Published: 5 June 2017

Developing the narrative of HIV-related stigma and discrimination in Papua New Guinea

By Dr John Rule and Annie McPherson

HIV Australia | Vol. 12 No. 2 | July 2014

This article reports on the experience of Igat Hope, the organisation representing people living with HIV (PLHIV) in Papua New Guinea (PNG), in furthering the understanding of HIVrelated stigma and discrimination in PNG.

We describe this process as ‘developing a narrative’ because some of this work has already been completed, some work is currently being done (the research on which we report) and more work is required into the future.

Some of this narrative has been discussed many times before, and some is still being written. Other people are also contributing to the ongoing development this narrative, of course; here we report only on the work that we have been part of.

Phase one of the PNG Stigma Index project, supported by funding from the National AIDS Council (NAC) and the Joint United Nations Programme on HIV/AIDS (UNAIDS) in PNG, has been conducted in the Western Highlands and Simbu provinces.

The PNG NAC provided funding support to the Igat Hope secretariat and for other associated research costs; UNAIDS supported the project through funding the training programs of the group of people living with HIV who conducted the interviews.

This article provides some background to the project, and reports briefly on its findings. In the context of uncertain funding support in PNG, we also note some hopes for the future with regard to this project.

The PNG Stigma Index is significant because it is a project owned by Igat Hope and its membership.

In PNG the project has been largely managed by HIV-positive people within the organisation. The project is building community knowledge and engagement of people living with HIV as it proceeds, and is directing attention to the ways in which stigma is being experienced by HIV-positive people in a range of contexts.

Sadly, two Igat Hope staff members, who were openly HIV-positive and took carriage of work within the organisation, have died.

Ms Helen Samilo, who attended trainings on the implementation of the People Living With HIV Stigma Index died in August 2013; Don Liriope who was the Co-Principal Investigator on the project died in March this year. Their deaths are very sad losses.

Project aims

  1. To provide additional data to that which is currently available in PNG and provide evidence-based information for program planning and interventions in response to HIV-related stigma in PNG.
  2. To provide additional data about the ways that stigma and discrimination creates barriers to accessing services and impedes the scaling up of delivery of antiretroviral therapy in PNG.
  3. To describe the levels of stigma and discrimination faced by people living with HIV in different provinces.
  4. To describe the differing experiences of people living with HIV according to gender, sexuality, sexual expression or gender identity.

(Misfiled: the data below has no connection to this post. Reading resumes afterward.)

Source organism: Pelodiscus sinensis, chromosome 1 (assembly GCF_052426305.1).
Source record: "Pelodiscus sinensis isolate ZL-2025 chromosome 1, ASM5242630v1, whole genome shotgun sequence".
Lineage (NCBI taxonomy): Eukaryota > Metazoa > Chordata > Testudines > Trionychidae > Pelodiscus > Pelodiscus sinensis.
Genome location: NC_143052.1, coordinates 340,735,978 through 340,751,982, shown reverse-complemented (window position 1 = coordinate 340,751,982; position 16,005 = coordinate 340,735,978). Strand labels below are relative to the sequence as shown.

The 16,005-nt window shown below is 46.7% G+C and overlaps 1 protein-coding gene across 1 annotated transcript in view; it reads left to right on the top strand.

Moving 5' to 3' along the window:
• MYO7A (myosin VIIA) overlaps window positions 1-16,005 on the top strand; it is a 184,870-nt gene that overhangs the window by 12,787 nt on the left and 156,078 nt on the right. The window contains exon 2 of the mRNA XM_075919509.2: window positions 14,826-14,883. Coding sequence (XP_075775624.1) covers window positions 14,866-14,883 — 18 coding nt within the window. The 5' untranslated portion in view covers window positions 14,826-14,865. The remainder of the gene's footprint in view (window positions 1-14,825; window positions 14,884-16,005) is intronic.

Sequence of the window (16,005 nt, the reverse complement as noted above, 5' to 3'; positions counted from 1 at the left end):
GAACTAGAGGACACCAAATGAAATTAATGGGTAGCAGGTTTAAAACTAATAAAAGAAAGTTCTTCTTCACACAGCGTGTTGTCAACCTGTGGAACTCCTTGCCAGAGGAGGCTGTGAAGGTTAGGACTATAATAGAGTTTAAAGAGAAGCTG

5. To determine the situations creating heightened risks for people living with HIV and to identify policy and program responses to reduce this risk.
  6. To determine the ways in which the persistence of stigma and discrimination inhibits and undermines effective prevention strategies.

HIV-related stigma and discrimination in PNG

It is widely acknowledged that HIV-related stigma and discrimination remain barriers to effective prevention, treatment, care and support programs in PNG.

There is ample anecdotal evidence that the experience of stigma and discrimination discourages people from presenting for testing, or upon diagnosis not returning for followup; stigma and discrimination creates barriers to accessing health services.

The Systematic Literature Review of HIV and AIDS Research in PNG (2007–2008) noted that there is which people living with HIV have been violently mistreated and shamed, but there were few studies that focused on this experience from the point of view of people living with HIV.

The Systematic Literature Review identified studies that reported on stigma and discrimination – where the perspective was that of the health care workers or study respondents, looking at attitudes towards people living with HIV.

Few studies sought to examine mistreatment and shaming from the perspective of people living with HIV themselves.1

One large-scale study on the experiences of people living with HIV showed that there is limited support for those experiencing stigma and discrimination to pursue their legal rights and that, although there have been some changes in community attitudes, there are still unacceptable percentages of people living with HIV – especially women – reporting verbal and physical abuse.

This study identified that there is research in other countries in the region in relation to stigma and challenges for people living with HIV, but the data that is available in PNG needs to be further developed.2

Various PNG UNGASS (United Nations General and Special Assembly) Country Progress Reports, successive National HIV Strategies and the Report of the Commission on AIDS in the Pacific 2009 have all noted that stigma and discrimination impact negatively on controlling the spread of HIV.3